Food & Fragrance: 147 posts

Articles about the gourmand pleasures, flavorful cooking, scent and taste experiments and tested recipe ideas

How to Candy Violets

Last spring I found myself short of sugar sprinkles to decorate a cake but I did have a big bouquet of violets from the garden. My grandmother, never at loss for ideas, flipped through her notebooks and found a simple recipe for making candied violets at home. “Brush each petal with egg white, sprinkle with sugar and leave on a rack to dry,” was the only instruction. So I followed it and ended up with pretty candied flowers. They not only lasted for a few months in a tightly covered tin, but also retained their bright color and delicate flavor.

Unlike commercial candied violets, homemade flowers don’t have an aggressive purple color nor the strong scent of synthetic ionone. If your violets are scented, you can taste the real violet flavor, which is a combination of raspberry and rose. It’s more subtle, but also more nuanced and complex.

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Easter Eggs Colored With Onion Skins

I see the Easter color palette as yellow, violet, green, and sienna. Yellow is from the saffron tinted paska, a vanilla scented brioche we traditionally make for Easter Sunday. Violet is from the candied flowers we use to decorate it. Green is from the dill and cucumber salad that must accompany the roast pork. Sienna, on the other hand, is from the color of Easter eggs. It’s a rich hue, between the reds of Sienna frescoes and the brown of sandalwood. This color is completely natural and making it is very easy. All you need is a few handfuls of onion skins.

My grandmother starts collecting onion skins a few months before Easter, but she colors dozens of eggs. Most of us need no more than a few onions, although the more skins you have, the darker the color will be. It also follows that the darker the onion skins, the more intense the shade of sienna.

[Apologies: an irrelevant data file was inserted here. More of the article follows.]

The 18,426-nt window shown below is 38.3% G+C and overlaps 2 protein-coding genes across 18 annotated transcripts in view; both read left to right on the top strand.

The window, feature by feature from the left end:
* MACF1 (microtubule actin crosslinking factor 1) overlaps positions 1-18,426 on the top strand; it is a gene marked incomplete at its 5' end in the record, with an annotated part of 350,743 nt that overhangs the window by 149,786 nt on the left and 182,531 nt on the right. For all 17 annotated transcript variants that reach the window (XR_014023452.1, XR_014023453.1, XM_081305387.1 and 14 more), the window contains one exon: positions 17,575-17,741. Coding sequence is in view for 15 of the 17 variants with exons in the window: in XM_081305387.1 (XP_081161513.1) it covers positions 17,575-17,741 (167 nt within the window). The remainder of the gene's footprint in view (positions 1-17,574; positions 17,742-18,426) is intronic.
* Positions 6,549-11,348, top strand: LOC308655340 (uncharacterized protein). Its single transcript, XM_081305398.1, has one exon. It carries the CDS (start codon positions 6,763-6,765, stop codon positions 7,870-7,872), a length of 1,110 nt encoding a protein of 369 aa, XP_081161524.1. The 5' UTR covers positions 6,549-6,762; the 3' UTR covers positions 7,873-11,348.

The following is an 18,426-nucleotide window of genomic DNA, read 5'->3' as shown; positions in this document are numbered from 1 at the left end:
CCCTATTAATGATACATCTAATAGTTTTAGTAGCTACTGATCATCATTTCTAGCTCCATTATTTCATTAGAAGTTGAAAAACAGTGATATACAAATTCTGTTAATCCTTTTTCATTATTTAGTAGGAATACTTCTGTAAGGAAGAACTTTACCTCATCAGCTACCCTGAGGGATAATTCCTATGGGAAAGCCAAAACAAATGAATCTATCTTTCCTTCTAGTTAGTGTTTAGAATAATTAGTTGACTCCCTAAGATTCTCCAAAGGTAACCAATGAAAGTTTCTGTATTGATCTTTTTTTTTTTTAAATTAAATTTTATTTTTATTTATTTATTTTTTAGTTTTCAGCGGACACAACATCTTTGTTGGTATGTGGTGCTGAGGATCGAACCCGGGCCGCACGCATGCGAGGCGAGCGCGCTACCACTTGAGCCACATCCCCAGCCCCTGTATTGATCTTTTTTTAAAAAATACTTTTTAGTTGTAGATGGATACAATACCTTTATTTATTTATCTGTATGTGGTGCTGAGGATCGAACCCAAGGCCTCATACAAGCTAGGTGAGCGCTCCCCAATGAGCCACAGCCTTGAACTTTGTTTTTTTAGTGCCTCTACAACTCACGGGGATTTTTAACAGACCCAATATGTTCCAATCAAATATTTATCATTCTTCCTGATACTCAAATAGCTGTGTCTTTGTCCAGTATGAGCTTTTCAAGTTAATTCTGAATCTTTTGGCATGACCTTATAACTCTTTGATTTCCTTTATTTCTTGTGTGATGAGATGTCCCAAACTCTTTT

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Perfume With the Aroma of Gingerbread

For anyone interested in perfumery, blending a gingerbread spice mixture can be a useful exercise. You can learn to create top, heart and base notes and to understand how spices interplay to create an aroma greater than the simple sum of their parts. Most European countries have their own gingerbread recipe and a combination of spices that gives each regional variation its distinctive flavor. My great-grandmother’s Ukrainian version was scented with cinnamon, clove, nutmeg, star anise and a hint of saffron. When I blended it myself following her proportions, I realized that it was similar to the “gingerbread perfume” accord I learnt how to make as a perfumery student, although my liquid version didn’t have the voluptuous richness of saffron.

In FT magazine column Mouthwatering Scents of Gingerbread, I write about spices, pastries and perfumes, including my four favorite fragrances with a gingerbread accord. To read the full article, please click here.

More on gingerbread: Ukrainian Honeycakes with Cinnamon :: Gingerbread Spice Blends :: Belgian Gingerbread (Speculoos) :: Dutch Cinnamon Cookies (Jan Hagel).